Cats can vomit for a multitude of reasons and what they vomit can be just as varied. Brown vomit, though, can be a sign of a serious illness. Vomiting itself is what is considered to be a nonspecific symptom. It could be associated with an array of health concerns. Some of these can include things like allergic reactions, internal obstructions, pancreatitis, kidney failure, parasitic infections, liver disease, inflammation, poisoning, or nervous system disorders. But what could be causing your cat to vomit brown liquid specifically?
Causes of Your Cat Vomiting up Brown Liquid
Bleeding in the Gastrointestinal Track: Brown vomit can be indicative of bleeding. If your cat has been vomiting chronically for some time, there may be inflammation in the mouth and/or esophagus that could be oozing blood. If your cat hasn't been chronically vomiting, brown liquid vomit may be indicative of internal bleeding further down the gastrointestinal track. This could be the result of something like a foreign body ingestion or a large hairball impaction that is blocking the intestines and creating inflammation and trauma.
Brown Bile: Sometimes brown liquid vomit can be bile from your cat's liver. Vomited bile is usually yellow in color, though, so if it is determined that the brown liquid your cat is vomiting is bile, that could be a sign of a problem with your cat's internal organs.
Food: Of course, most cat food, whether dry kibble or canned, is some shade of brown in color. If you cat is a habitual 'scarf and barf' cat or if they have intestinal sensitivities, that may be causing them vomit up partially digested or undigested food. If your vet has ruled out other medical issues and thinks that what your cat is vomiting up is actually food, they may want you to try a commercial, sensitive systems food with your cat. If your cat is still struggling with vomiting food on this special diet, they may then want to put your cat on a strict, hydrolyzed protein diet.
When it comes to food allergies, most cats are actually allergic to the protein versus any other nutrient source. A hydrolyzed diet is a food that has gone through a process where the protein is broken down into its individual amino acid components. This prevents your cat's immune system from identifying the food as containing an allergen and prevents your cat from having symptoms of an allergy flare up.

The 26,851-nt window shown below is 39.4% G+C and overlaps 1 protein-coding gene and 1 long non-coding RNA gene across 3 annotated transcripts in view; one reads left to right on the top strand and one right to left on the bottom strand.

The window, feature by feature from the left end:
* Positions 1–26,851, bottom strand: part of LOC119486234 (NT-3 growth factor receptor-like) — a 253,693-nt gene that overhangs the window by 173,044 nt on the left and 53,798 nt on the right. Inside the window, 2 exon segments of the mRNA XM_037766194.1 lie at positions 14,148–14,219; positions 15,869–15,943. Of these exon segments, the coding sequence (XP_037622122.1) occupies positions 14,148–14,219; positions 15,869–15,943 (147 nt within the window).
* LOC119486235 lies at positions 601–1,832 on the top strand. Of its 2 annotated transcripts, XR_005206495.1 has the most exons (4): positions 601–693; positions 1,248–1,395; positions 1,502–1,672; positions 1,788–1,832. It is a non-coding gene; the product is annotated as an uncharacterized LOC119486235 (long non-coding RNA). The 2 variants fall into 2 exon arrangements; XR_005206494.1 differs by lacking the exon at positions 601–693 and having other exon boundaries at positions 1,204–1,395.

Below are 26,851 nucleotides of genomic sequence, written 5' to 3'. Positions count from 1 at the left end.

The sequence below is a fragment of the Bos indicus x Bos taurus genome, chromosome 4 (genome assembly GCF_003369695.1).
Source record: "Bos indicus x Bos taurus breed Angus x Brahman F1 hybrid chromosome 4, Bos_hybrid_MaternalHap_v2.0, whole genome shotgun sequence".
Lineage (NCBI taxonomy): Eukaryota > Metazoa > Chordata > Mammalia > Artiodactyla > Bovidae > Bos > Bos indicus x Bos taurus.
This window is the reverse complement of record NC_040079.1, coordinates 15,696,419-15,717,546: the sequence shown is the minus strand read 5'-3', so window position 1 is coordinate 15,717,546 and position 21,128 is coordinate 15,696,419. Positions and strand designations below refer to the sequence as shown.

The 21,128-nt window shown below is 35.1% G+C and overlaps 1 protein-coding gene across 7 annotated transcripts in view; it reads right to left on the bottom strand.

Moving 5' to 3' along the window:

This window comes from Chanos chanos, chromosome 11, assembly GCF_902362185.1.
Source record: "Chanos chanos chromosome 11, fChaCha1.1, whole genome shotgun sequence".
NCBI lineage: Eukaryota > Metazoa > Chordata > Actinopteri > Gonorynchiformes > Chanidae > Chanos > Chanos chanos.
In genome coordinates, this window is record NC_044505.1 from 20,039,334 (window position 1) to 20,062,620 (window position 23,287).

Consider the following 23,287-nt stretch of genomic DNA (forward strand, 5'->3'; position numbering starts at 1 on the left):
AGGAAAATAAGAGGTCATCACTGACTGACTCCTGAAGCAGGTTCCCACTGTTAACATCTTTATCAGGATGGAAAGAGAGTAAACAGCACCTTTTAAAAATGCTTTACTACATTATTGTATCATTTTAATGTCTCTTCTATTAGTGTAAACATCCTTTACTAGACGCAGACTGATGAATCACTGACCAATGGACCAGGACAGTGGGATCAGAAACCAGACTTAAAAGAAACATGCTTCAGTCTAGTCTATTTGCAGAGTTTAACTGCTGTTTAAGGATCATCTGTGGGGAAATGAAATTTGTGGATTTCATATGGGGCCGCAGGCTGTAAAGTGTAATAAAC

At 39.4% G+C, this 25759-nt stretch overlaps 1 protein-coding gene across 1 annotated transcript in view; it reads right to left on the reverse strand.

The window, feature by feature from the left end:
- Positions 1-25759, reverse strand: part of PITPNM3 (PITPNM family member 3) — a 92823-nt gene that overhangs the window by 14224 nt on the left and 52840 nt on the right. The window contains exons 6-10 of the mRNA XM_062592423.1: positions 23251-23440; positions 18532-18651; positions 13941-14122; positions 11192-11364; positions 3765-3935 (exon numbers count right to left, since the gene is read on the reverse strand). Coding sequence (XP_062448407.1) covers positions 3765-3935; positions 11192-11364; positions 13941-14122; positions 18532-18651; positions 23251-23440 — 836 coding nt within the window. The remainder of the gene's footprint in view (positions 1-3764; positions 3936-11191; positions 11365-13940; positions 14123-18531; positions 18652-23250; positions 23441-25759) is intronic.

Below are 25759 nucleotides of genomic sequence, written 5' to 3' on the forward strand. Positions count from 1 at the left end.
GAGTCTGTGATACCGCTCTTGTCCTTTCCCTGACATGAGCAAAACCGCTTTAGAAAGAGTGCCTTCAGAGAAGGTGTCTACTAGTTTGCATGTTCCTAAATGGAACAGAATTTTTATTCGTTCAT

How to Stop Your Cat From Eating Too Fast
Your vet may also suggest food puzzles for your cat. Food puzzles are a great source of both play and enrichment for your cat. There are more and more manufactured food puzzles available on the market that stimulate both your cat's predatory and foraging instincts. The added benefit of food puzzles for a cat that chronically vomits their food, though, is that it slows down the chow time so that a cat can't eat too quickly and then get sick from it. If your cat routinely eats out of puzzle feeders and is still vomiting up their food, talk to your vet about a change in diet. It may be that your cat has a food allergy that is the main culprit of their food vomiting and a change in diet may be what is needed to calm their GI system down.
What Should I Do if My Cat is Vomiting Brown Liquid?
Some cat owners may describe their cat as 'puke-y' but it should be noted that frequent vomiting is never normal for a cat. Chronic vomiting or when it has been occurring for more than two or three weeks is definitely a sign of a problem. If your cat is vomiting brown liquid several times and/or in conjunction with other symptoms such as lack of appetite, weight loss, lethargy, or diarrhea you should make an appointment with your vet right away. Your vet will want to start with a physical exam, checking your cat's vital signs, including temperature, and palpating your cat's abdomen.
After a thorough examination, your vet may also want to run some tests, including blood work and x-rays. Blood work will check your cat's organ function, making sure that there are no signs of liver disease or kidney disease, as well as your cat's red blood cell and platelet levels. An X-ray study will check for any fluid in the abdomen that could potentially be blood and it may also show intestinal gas patterns that could be indicative of a blockage.
Depending on what your doctor finds, your cat may require hospitalization for fluid therapy and supportive care or they may just need outpatient treatments and oral medications to go home on. If your vet suspects your cat has an intestinal blockage your cat may require surgery to remove whatever the blockage is.
Even if the reason is something as benign as eating breakfast too quickly, routine vomiting in a cat is never a normal activity. If you're struggling with a vomiting cat, call your veterinarian to see if they can help you determine what is ailing your cat can how you can help them fell better.